New Visual design language
Brand message updates
Inconsistent content and branding
No current design system
Massive dead-link list
Little to no analytics
Analytics and information gathering
Information architecture development
Mobile / responsive design
Content and image management
Utilizing Google Analytics, we started developing a high-level understanding of our user’s most popular flows, and an understanding of who was coming to the site and by what means.
We learned that the primary audience was 40-60-year-olds on smaller desktop computers.
What we also uncovered was that over 70% of user’s first 4 moves revolved around the login sequence; they were getting stuck in a cyclical hell. These insights granted us a solid foundation of our user’s tasks and desired paths.
Open to New Ideas
Employee Satisfaction Driven
Well Version Financially
Refinement, Killing, and Combining
The initial site had over 225 pages, all of which required traversing a rabbit hole to arrive at. I worked personally with business stakeholders, the content management team, and the sales and marketing teams, to establish a more understandable architecture, eventually condensing the site down to less than 100 pages.
With very few design assets solidified and ready for use at Transamerica, our team developed a design language that corresponding with the current branding system and aligning with some internal tools that were also in the works at the time.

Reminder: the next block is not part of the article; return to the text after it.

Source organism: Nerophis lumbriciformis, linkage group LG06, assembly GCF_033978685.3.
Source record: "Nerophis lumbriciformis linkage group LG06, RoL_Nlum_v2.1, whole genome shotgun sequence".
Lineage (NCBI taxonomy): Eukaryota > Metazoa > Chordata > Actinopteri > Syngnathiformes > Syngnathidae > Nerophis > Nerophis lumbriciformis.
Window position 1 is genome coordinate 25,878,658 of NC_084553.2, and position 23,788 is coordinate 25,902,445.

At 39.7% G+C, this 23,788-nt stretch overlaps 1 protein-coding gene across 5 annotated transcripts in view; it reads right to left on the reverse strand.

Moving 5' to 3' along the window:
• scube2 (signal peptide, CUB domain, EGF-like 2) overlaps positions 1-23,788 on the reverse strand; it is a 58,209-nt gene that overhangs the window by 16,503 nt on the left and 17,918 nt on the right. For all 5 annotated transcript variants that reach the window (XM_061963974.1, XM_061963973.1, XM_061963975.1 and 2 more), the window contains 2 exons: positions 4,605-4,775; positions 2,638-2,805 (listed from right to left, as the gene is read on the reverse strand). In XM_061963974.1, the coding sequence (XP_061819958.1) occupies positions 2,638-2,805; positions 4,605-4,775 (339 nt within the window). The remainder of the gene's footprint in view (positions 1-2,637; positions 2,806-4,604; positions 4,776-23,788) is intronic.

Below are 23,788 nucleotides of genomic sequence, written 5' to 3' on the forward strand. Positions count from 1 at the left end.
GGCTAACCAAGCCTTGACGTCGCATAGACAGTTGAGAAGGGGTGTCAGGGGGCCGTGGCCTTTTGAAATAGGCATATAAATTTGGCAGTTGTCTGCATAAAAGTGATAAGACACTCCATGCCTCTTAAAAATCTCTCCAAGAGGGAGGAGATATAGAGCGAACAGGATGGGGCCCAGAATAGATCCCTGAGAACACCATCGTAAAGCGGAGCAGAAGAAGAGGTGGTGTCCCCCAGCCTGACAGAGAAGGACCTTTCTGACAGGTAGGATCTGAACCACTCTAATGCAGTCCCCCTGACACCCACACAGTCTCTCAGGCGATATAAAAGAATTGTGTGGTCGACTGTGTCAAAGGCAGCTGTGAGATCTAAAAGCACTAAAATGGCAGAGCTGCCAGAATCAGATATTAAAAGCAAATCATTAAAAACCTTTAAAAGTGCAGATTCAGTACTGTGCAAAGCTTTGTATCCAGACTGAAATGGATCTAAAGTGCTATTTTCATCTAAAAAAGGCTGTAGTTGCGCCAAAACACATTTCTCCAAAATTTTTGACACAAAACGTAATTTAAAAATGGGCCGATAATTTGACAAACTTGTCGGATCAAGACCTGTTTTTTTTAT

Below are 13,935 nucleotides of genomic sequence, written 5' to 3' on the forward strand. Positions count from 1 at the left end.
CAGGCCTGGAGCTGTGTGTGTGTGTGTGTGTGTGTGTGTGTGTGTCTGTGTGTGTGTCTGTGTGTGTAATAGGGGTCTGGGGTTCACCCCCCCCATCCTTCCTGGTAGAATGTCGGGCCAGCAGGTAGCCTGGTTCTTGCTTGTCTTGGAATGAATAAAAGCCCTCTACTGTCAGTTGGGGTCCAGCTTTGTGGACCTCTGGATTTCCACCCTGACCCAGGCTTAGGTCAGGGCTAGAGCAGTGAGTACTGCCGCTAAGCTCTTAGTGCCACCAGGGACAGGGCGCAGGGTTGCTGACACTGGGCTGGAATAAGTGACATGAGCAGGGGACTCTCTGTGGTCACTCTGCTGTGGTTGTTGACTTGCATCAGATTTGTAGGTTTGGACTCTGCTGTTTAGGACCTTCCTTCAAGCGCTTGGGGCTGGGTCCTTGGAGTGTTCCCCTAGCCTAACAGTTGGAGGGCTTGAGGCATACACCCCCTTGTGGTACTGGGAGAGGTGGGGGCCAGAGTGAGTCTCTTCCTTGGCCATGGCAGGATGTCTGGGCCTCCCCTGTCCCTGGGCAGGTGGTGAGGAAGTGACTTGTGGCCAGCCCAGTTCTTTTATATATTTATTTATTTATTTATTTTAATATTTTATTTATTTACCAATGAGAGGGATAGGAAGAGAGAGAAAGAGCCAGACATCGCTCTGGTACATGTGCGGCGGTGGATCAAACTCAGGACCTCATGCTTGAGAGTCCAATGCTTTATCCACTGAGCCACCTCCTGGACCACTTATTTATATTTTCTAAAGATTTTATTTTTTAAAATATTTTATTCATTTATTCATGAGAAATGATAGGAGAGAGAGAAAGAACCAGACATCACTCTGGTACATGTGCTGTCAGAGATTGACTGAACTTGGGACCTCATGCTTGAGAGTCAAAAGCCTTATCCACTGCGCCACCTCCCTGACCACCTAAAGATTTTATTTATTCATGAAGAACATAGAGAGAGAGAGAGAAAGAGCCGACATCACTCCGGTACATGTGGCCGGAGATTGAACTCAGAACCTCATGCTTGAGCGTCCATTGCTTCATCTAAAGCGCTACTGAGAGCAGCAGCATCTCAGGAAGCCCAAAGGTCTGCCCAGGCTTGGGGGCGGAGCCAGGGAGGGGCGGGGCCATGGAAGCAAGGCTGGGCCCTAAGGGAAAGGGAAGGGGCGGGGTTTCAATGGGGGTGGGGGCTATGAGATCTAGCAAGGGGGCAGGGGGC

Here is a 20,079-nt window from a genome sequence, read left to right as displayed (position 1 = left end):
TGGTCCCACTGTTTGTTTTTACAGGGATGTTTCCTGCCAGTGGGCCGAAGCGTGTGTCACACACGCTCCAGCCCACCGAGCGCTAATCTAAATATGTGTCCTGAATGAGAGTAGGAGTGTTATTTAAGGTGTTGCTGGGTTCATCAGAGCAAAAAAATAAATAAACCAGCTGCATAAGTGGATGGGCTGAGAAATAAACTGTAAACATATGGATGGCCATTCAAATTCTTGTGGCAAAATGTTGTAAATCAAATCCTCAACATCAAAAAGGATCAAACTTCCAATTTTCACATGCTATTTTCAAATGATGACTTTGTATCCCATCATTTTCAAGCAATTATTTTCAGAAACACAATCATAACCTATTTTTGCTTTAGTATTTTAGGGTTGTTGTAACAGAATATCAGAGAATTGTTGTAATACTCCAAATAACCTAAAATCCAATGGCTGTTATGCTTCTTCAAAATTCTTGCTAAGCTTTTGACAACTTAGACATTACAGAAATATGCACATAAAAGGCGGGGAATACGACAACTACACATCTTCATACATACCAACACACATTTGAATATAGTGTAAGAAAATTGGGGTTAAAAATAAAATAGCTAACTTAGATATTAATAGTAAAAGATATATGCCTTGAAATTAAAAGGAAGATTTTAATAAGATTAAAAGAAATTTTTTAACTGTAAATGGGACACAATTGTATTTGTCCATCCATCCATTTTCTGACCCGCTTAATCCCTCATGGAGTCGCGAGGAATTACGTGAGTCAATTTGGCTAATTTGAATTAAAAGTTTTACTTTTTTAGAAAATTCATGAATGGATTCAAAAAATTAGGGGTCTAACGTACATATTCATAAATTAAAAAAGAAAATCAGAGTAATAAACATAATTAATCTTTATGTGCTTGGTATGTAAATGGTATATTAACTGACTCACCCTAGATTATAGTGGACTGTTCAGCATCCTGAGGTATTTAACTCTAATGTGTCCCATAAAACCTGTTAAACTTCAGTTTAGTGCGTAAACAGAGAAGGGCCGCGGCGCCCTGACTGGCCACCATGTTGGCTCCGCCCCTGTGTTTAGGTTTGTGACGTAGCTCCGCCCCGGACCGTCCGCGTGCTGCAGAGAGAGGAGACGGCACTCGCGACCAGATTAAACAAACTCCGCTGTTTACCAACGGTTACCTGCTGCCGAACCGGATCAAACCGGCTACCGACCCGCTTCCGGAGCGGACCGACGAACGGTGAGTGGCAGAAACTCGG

During our initial site audits, we were cognizant of the components that we were seeing reappear and thusly had a solid idea of what we would need to construct the site. Starting at the very beginning (text, colors, buttons) we built atomically to develop all assets necessary for the site.
Using Zeplin and a close working relationship with our engineering team, we were able to smoothly handoff our designs and get them into production top meet our tight deadline.
Templatizing Key Functions
We realized a lot of the pages on the site were relaying similar types of information (some brand focused some data-driven) we, therefore, could organize our site by combining our components into approximately 5 templates. We perused our sitemap and pinpointed exactly which template could be placed where.
How Are We Actually Doing?
We were lucky enough to have full hour-long sitdowns with 15 participants. (5 from each audience segment) Those testing sessions allowed us to understand a number of things. A few examples being:
Financial Professionals desired prudent information immediately, saying they saw too much marketing fluff off the bat.
Certain components we had blended in with the chrome of the browser, making them hard to understand.
The Wealth and Health brand was shining through on all accounts.
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